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    This report attempts to review the abundance, status and distribution of natural wild goose populations in the northern hemisphere. The report comprises three parts that 1) summarise key findings from the study and the methodology and analysis applied; 2) contain the individual accounts for each of the 68 populations included in this report; and 3) provide the datasets compiled for this study which will be made accessible on the Arctic Biodiversity Data Service.

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    Geographic area covered by the Arctic Biodiversity Assessment and the CBMP–Terrestrial Plan. Subzones A to E are depicted as defined in the Circumpolar Arctic Vegetation Map (CAVM Team 2003). Subzones A, B and C are the high Arctic while subzones D and E are the low Arctic. Definition of high Arctic, low Arctic, and sub-Arctic follow Hohn & Jaakkola 2010. STATE OF THE ARCTIC TERRESTRIAL BIODIVERSITY REPORT - Chapter 1 - Page 14 - Figure 1.2

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    The Arctic terrestrial food web includes the exchange of energy and nutrients. Arrows to and from the driver boxes indicate the relative effect and counter effect of different types of drivers on the ecosystem. STATE OF THE ARCTIC TERRESTRIAL BIODIVERSITY REPORT - Chapter 2 - Page 26- Figure 2.4

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    Population trends for springtails in Empetrum nigrum plant community in Kobbefjord, Greenland, 2007–2017. (a) mean population abundance of total Collembola in individuals per square metre, (b) mean number of species per sample, and (c) Shannon-Wiener diversity index per sample. Vertical error bars are standard errors of the mean. Solid lines indicate significant regression lines. Modified from Gillespie et al. 2020a. STATE OF THE ARCTIC TERRESTRIAL BIODIVERSITY REPORT - Chapter 3 - Page 40 - Figure 3.13

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    Trends in total abundance of moths and species richness, from two locations in Iceland, 1995–2016. Trends differ between locations. The solid and dashed straight lines represent linear regression lines which are significant or non-significant, respectively. Modified from Gillespie et al. 2020a. STATE OF THE ARCTIC TERRESTRIAL BIODIVERSITY REPORT - Chapter 3 - Page 41 - Figure 3.14

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    Study sites across the Arctic where phenological mismatches between timing of reproduction and peak abundance in food have been studied for terrestrial bird species. Grey symbols show study sites where this phenomenon has been studied for <10 years, light red symbols show sites with >10 years of data but no strong evidence of an increasing mismatch, and dark red symbols indicate sites with >10 years of data and strong evidence of an increasing mismatch. Circles indicate studies of shorebirds, squares for waterfowl and diamonds(triancle) for both shorebirds and passerines. Graphic: Thomas Lameris, adapted from Zhemchuzhnikov (submitted). STATE OF THE ARCTIC TERRESTRIAL BIODIVERSITY REPORT - Chapter 3 - Page 65 - Figure Box 3.3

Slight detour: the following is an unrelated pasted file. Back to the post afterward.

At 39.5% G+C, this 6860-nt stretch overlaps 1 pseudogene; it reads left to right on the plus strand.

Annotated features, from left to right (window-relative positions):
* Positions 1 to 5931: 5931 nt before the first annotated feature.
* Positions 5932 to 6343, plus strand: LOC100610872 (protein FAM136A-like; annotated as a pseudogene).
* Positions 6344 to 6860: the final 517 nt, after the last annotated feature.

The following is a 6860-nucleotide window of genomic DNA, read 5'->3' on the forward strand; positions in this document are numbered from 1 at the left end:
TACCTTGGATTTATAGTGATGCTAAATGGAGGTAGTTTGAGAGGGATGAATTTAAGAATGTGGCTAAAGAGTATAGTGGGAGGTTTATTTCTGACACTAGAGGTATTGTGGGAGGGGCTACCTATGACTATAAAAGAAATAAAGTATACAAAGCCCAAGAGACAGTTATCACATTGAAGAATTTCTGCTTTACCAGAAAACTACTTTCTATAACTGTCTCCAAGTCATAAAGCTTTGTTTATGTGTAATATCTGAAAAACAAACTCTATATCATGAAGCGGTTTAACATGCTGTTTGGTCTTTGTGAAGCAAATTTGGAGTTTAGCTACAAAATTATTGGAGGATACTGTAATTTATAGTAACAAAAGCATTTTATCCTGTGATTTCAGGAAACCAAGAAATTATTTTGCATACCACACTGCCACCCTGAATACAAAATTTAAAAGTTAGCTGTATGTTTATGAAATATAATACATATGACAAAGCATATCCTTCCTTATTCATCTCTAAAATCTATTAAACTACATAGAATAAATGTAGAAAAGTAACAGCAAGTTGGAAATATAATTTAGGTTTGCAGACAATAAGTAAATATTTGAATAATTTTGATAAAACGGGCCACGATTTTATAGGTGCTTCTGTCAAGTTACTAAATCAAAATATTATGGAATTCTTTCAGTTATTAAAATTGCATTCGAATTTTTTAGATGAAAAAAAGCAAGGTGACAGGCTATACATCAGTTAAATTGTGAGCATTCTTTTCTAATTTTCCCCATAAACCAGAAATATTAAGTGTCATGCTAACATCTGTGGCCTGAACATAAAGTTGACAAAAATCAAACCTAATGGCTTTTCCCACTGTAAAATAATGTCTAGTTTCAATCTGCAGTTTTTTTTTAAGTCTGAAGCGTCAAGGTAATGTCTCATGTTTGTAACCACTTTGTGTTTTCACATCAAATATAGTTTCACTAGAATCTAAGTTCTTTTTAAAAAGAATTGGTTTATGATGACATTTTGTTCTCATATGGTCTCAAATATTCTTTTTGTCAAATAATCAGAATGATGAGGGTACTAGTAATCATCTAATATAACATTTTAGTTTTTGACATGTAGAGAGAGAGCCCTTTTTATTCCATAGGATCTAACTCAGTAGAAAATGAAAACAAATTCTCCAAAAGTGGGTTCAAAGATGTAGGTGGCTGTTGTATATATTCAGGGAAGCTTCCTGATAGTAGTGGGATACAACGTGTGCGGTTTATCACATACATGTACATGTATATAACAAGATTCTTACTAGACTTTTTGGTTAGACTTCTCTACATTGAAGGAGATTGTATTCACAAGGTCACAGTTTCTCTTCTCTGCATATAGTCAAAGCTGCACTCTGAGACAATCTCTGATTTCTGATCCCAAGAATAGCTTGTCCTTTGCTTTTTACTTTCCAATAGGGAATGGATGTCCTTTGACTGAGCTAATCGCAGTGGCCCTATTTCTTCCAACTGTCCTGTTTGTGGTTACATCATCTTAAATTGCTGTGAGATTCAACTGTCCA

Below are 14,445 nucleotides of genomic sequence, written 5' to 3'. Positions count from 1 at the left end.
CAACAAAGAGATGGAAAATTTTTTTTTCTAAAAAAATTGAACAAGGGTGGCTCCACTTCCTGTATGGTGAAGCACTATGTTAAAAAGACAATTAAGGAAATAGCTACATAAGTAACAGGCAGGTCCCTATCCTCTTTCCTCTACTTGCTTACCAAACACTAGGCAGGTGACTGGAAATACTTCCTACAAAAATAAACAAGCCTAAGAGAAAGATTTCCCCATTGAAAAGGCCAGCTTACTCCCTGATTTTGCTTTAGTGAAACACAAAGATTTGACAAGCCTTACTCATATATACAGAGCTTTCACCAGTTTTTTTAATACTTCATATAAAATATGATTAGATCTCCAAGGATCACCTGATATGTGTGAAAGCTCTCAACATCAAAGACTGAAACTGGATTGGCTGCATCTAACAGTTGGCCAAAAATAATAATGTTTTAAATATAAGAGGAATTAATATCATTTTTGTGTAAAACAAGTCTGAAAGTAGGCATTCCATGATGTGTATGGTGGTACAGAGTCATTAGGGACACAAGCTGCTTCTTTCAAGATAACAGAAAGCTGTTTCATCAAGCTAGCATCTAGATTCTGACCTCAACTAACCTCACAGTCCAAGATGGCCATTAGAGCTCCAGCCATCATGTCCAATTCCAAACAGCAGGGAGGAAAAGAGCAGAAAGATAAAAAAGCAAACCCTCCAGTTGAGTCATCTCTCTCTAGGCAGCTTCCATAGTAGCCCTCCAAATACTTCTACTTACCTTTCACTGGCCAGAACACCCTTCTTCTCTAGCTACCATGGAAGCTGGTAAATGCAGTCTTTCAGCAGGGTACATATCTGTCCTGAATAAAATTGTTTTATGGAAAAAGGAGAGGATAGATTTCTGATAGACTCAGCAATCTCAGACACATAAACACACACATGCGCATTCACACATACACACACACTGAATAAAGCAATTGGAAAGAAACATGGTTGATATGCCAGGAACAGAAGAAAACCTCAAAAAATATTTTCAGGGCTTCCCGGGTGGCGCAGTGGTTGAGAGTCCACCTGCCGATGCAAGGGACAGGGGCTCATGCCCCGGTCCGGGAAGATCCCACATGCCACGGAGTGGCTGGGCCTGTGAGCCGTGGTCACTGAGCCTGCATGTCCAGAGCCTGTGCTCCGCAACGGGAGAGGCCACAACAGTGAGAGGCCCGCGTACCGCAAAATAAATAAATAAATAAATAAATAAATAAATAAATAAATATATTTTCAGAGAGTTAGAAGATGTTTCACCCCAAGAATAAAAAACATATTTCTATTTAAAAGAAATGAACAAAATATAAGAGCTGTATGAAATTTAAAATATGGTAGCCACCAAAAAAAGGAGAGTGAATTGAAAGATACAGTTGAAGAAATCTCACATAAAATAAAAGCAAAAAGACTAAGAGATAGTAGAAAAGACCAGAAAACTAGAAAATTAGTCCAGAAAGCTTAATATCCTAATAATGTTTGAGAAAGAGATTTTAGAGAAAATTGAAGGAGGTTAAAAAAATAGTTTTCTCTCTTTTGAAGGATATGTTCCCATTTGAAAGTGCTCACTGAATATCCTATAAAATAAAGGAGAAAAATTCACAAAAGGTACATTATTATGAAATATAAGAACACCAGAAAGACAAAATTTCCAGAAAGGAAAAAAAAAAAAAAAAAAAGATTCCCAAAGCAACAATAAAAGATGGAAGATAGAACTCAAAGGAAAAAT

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    Current state of monitoring for Arctic terrestrial biodiversity FECs in each Arctic state. STATE OF THE ARCTIC TERRESTRIAL BIODIVERSITY REPORT - Chapter 4 - Page 102 - Figure 4.1

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    Monthly snow cover extent (SCE) for Arctic land areas (>60° N) for (a) May and (b) June 1967–2020, a 54-year record. Anomalies are relative to the 1981–2010 average and standardised (each observation was differenced from the mean and divided by the standard deviation, and thus unitless). Solid black and red lines depict 5-year running means for North America and Eurasia, respectively. Filled circles are used to highlight 2020 anomalies. (Mudryk et al. 2020). STATE OF THE ARCTIC TERRESTRIAL BIODIVERSITY REPORT - Chapter 2 - Page 23 - Figure 2.3

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    Change in forb, graminoid and shrub abundance by species or functional group over time based on local field studies across the Arctic, ranging from 5 to 43 years of duration. The bars show the proportion of observed decreasing, stable and increasing change in abundance, based on published studies. The darker portions of each bar represent a significant decrease, stable state, or increase, and lighter shading represents marginally significant change. The numbers above each bar indicate the number of observations in that group. Modified from Bjorkman et al. 2020. STATE OF THE ARCTIC TERRESTRIAL BIODIVERSITY REPORT - Chapter 3 - Page 31- Figure 3.2

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    Arctic foxes are currently monitored at 34 sites throughout the North, with most monitoring efforts concentrated in Fennoscandia (Figure 3-32). The duration of monitoring across all sites is variable at between 2 and 56 years and was ongoing at 27 of the 34 sites (79%) as of 2015. Monitoring projects cover almost equally the four climate zones of the species’ distribution—high Arctic, low Arctic, sub-Arctic, and montane/alpine. STATE OF THE ARCTIC TERRESTRIAL BIODIVERSITY REPORT - Chapter 3 - Page 82 - Figure 3.32